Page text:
Day 118: bunk

Sleepy, sunny, early Sunday. I stretch, yawn, and reach over to give the younger a squeeze.

She turns over and gives me a dark look and a little shove.

“Oh, fine,” I mumble and flip back over onto my other side.

“Morning!” drifts a sleepy voice from the top bunk.

“Morning, sweets! Did you sleep well?”

“Yeah, I dreamed that I found ten dollars on the ground and I went into a bakery and I bought a chocolate croissant and then I ate it.”

“Ooh, that’s a good dream.”

There is silence for a moment.

Then the younger says slowly, “Mom. You ate my croissant.”

I sigh. “Seriously? First of all that was yesterday morning and second of all you said I could eat it.”

“I did not say you could eat it!”

“You did. And third of all there was, like, one bite of croissant left. And I said, ‘can I eat this last piece of croissant?’ and you said, ‘yes.’”

“I did not say ‘yes’!”

The disembodied voice from the top bunk chimes in. “I heard you tell her she could eat it.”

“You did not.” She looks at me. “You’re buying me a croissant.”

“Ummm. No. No, I’m not buying you a croissant.

“But I want my croissant and you ate it!”

“OK. Look. I don’t have croissant. But I have baguette in the freezer that I could warm up in the oven and we could have baguette with butter and jam for breakfast.”

“Ooh, I want baguette with butter and jam,” declares the younger, immediately appeased. “Can you make it, Mom?”

I sigh and stretch luxuriantly in bed. “You know what I love?” I say to no-one in particular. “I love just lying here on a sunny Sunday morning and listening to the birds singing. Just shhhh and listen for a minute. Isn’t it lovely?

About four seconds pass. “Mom, can you make the baguette now?”

“No! We’re listening to the birds singing. Shhhh, listen.” A bird trills outside. “Isn’t that a lovely sound?”

“I hate it,” declares the younger.

“Oh come on!” I protest. “You hate the sound of the birds singing? You do not!”

“Yes I do,” insists the younger, doggedly.

“She does,” adds the disembodied voice from the top bunk. “She hates nature. She’s a polluter and a litterer.”

Now I’m laughing, partly because, at bottom, I strongly identify with the younger’s stated commitment to breakfast and hostility to nature and indeed almost think of it as, for better and worse, an inherited family trait from my father’s side.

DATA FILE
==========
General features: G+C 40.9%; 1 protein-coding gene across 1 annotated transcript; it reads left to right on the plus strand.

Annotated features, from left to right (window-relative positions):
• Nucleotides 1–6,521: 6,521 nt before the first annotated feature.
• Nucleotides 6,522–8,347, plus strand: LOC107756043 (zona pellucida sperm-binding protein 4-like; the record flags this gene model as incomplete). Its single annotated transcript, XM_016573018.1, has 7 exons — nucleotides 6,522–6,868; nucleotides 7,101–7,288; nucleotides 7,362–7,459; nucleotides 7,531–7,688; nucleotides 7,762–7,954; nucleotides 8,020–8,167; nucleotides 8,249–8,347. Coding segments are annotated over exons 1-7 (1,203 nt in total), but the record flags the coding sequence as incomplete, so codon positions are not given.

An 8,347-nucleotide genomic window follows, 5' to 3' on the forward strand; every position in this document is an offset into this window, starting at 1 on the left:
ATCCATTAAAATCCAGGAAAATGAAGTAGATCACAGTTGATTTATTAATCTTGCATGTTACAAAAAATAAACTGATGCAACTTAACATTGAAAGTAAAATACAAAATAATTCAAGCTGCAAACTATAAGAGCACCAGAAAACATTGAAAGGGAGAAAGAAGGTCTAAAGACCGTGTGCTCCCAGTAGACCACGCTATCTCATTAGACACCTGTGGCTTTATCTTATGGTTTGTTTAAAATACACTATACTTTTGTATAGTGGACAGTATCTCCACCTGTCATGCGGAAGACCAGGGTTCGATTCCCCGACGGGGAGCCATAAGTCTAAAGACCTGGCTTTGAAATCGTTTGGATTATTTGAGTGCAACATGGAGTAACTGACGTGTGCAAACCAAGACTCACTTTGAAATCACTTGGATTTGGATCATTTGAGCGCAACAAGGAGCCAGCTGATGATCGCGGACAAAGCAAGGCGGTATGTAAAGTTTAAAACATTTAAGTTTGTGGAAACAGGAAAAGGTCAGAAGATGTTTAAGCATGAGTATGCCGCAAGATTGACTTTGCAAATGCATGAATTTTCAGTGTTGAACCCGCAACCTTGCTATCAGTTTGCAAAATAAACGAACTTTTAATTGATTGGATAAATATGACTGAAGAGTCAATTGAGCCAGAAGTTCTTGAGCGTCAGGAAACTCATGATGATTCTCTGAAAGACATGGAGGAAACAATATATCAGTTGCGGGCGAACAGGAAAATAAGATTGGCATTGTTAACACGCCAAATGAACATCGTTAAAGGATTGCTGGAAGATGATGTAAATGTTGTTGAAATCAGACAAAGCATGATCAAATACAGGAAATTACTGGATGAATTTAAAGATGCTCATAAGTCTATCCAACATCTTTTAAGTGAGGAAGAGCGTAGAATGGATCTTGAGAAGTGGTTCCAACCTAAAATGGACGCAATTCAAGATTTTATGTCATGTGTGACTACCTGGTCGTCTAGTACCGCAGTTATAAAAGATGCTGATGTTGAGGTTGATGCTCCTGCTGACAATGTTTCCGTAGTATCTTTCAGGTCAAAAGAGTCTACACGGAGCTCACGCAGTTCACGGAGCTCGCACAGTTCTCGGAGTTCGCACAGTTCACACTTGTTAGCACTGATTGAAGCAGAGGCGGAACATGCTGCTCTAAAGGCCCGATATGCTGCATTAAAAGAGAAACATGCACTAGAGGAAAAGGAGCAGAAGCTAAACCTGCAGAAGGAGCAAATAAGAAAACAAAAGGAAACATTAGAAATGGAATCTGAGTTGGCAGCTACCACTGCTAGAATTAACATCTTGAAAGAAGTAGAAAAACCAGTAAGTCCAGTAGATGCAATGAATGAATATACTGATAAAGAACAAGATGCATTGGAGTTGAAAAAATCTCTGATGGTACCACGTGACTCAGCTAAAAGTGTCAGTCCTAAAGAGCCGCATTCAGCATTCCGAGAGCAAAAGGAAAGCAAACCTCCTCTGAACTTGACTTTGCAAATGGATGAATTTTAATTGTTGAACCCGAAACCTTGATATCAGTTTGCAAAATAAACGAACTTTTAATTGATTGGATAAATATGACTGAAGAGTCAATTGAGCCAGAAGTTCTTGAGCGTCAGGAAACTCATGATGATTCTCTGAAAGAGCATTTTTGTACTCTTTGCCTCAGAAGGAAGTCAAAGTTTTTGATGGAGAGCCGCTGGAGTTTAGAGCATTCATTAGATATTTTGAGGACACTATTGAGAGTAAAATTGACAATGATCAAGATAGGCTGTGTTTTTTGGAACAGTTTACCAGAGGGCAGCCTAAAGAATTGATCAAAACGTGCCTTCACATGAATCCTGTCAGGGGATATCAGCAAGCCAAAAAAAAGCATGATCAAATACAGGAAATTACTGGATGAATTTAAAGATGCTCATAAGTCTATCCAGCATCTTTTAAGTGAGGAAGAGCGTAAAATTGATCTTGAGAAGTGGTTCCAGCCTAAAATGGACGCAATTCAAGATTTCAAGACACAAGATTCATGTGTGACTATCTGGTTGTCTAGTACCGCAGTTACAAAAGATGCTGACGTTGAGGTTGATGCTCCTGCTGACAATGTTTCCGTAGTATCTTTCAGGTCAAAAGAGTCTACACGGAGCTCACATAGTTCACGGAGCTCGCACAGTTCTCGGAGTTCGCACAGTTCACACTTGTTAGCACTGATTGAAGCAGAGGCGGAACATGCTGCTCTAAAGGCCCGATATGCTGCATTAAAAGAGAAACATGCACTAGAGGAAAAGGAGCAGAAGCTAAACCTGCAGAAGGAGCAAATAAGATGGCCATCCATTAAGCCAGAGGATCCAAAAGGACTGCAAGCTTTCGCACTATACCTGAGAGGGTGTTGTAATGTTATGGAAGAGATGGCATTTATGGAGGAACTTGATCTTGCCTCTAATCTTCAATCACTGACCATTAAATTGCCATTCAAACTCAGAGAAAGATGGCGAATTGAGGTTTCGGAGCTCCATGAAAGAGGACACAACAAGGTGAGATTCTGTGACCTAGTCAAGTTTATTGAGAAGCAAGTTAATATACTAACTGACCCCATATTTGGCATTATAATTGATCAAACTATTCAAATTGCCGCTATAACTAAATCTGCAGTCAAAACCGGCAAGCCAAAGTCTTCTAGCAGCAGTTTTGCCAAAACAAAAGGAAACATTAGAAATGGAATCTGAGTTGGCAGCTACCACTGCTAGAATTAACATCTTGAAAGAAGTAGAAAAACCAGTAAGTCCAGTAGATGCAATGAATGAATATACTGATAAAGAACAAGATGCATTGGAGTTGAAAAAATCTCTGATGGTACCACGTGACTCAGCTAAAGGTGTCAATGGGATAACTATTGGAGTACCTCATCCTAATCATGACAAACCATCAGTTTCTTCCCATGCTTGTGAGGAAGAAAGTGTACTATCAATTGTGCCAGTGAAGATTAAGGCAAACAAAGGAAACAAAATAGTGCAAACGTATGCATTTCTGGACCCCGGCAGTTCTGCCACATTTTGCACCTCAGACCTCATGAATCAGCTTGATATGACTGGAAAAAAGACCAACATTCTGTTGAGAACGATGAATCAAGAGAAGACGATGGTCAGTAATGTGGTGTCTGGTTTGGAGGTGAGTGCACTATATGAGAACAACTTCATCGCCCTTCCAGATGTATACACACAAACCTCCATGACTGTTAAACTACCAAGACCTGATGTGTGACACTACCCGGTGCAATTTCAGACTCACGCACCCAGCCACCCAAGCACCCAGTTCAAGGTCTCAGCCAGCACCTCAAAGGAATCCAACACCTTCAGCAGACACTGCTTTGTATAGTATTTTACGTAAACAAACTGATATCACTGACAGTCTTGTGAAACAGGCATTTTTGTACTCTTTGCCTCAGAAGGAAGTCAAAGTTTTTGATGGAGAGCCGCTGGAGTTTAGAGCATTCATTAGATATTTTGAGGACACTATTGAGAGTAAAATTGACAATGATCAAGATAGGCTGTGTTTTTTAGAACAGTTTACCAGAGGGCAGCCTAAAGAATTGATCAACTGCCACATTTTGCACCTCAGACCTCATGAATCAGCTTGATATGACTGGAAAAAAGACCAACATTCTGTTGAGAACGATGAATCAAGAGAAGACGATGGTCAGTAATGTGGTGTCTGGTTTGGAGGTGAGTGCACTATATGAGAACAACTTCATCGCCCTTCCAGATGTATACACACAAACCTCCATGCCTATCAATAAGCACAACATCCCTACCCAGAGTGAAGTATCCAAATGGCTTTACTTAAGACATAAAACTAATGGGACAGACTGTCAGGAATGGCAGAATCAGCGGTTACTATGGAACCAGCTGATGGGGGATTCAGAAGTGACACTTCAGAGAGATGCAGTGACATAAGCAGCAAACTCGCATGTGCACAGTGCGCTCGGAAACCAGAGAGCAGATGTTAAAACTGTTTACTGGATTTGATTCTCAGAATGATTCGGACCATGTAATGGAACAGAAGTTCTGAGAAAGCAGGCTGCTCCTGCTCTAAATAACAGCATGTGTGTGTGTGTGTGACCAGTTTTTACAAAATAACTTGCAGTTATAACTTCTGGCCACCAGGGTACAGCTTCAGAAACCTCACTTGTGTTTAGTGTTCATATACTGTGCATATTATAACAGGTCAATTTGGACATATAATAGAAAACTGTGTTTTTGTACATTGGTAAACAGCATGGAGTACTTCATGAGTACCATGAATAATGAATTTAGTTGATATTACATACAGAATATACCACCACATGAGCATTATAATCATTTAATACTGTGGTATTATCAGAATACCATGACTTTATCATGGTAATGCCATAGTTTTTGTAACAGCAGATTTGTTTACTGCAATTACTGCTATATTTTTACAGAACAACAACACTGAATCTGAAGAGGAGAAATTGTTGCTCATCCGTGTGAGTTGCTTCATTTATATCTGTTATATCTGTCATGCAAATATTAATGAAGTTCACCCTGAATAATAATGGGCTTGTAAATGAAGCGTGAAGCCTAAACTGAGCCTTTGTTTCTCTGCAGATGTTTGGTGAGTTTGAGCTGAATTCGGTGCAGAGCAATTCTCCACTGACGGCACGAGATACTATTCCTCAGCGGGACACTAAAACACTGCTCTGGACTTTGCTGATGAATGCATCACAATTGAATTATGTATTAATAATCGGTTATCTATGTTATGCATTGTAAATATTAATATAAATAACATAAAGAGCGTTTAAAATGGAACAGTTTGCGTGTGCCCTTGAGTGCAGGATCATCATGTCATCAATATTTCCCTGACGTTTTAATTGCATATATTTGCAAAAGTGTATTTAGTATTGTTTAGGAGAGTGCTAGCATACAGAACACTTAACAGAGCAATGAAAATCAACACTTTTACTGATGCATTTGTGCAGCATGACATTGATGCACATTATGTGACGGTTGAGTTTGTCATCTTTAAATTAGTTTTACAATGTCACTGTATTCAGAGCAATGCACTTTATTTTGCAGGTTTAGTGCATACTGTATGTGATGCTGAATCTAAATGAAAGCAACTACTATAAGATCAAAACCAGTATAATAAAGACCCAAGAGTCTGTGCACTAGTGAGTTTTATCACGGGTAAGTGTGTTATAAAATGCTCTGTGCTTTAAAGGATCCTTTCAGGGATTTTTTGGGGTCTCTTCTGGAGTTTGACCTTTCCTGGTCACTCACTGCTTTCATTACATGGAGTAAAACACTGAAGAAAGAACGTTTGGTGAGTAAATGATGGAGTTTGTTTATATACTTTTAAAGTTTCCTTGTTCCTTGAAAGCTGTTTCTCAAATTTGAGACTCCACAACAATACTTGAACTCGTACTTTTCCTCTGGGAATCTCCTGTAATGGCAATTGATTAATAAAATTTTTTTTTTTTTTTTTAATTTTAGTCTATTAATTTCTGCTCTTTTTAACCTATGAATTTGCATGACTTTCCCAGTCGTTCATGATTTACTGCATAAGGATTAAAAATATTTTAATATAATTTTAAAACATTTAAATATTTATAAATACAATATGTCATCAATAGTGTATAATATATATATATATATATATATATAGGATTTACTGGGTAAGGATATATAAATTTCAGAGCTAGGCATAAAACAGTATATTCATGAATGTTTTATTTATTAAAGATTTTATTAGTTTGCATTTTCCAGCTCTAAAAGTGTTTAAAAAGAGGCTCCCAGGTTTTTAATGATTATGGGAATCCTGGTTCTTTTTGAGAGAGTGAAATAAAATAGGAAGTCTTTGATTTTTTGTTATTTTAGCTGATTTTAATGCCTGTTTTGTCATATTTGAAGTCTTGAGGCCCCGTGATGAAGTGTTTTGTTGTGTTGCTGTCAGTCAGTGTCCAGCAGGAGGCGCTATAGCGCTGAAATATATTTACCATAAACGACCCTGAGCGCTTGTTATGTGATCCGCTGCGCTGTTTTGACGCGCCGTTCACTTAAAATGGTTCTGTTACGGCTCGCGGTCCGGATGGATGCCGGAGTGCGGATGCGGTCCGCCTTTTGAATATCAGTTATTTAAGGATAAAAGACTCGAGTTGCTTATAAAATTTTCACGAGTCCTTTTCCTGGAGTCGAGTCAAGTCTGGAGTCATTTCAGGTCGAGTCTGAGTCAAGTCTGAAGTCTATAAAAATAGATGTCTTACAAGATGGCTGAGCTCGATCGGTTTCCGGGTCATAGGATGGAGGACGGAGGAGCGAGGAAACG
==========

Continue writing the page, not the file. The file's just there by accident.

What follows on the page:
“Loves Viennoiseries. Hates nature.”

That would be a good sum up of my Dad’s feelings on the subject. I mean the verb “hate” is inaccurate. Rather it was that my Dad felt that nature was best taken in from a distance, preferably while seated comfortably in a café and with an espresso or, possibly, a Campari and soda, close at hand, depending on the time of day. He very much enjoyed an after dinner stroll, but hiking? No. Camping? Please.

I don’t hate nature. But almost always, when In Nature, I experience nature-appreciation-anxiety, which I think, if it is not already, should be a real psychological disorder added to the next edition of the DSM. [1]

But listening to birdsong drift through the windows while lying in bed? That, I can handle. In fact, that’s exactly my kind of nature appreciation. Especially when chased by strong coffee and warm baguette.

 

Notes

[1] What are the symptoms of this disorder? They include: 1. Excessive worry that one is not Fully Appreciating the Awesomeness of Nature. 2. Feelings of guilt that one is Wishing It Could be Over. 3. Negative evaluations of one’s worth due to Inability to Be in the Moment. 4. Panic regarding possible Insufficiency of Provisions. 5. Obsessive rumination over the logistics of Toileting In Nature. 6. Disproportionate vigilance in anticipation of being imminently bitten, stung, or otherwise attacked by Obviously Hostile Environment. I could go on but these are the fundamental diagnostic criteria.

 

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2 thoughts on “Day 118: bunk

  1. I sometimes wonder whether you and I are secretly related, but now I wonder whether our *dads* were secretly related. You have described my father’s feelings about nature vis-à-vis cafés, coffee, and Campari with uncanny exactness. In addition, he was a textbook example of severe Nature-Appreciation-Anxiety Disorder, of which I have inherited a more moderate case. Hilariously, when I was 8–10 years old, I was convinced I wanted to be a “naturalist” when I grew up, and read all the Anne LaBastille and Jane Goodall and Jean Craighead George and fantasized about living in a cabin in the deep forest with only non-human animal companions. My father furnished me with the literature, piles of it, which is what he did. Only years later did I fully understand that my actual dream was to live in a comfy room somewhere with someone bringing me drinks and snacks and lots and lots of books to read.

    Liked by 1 person

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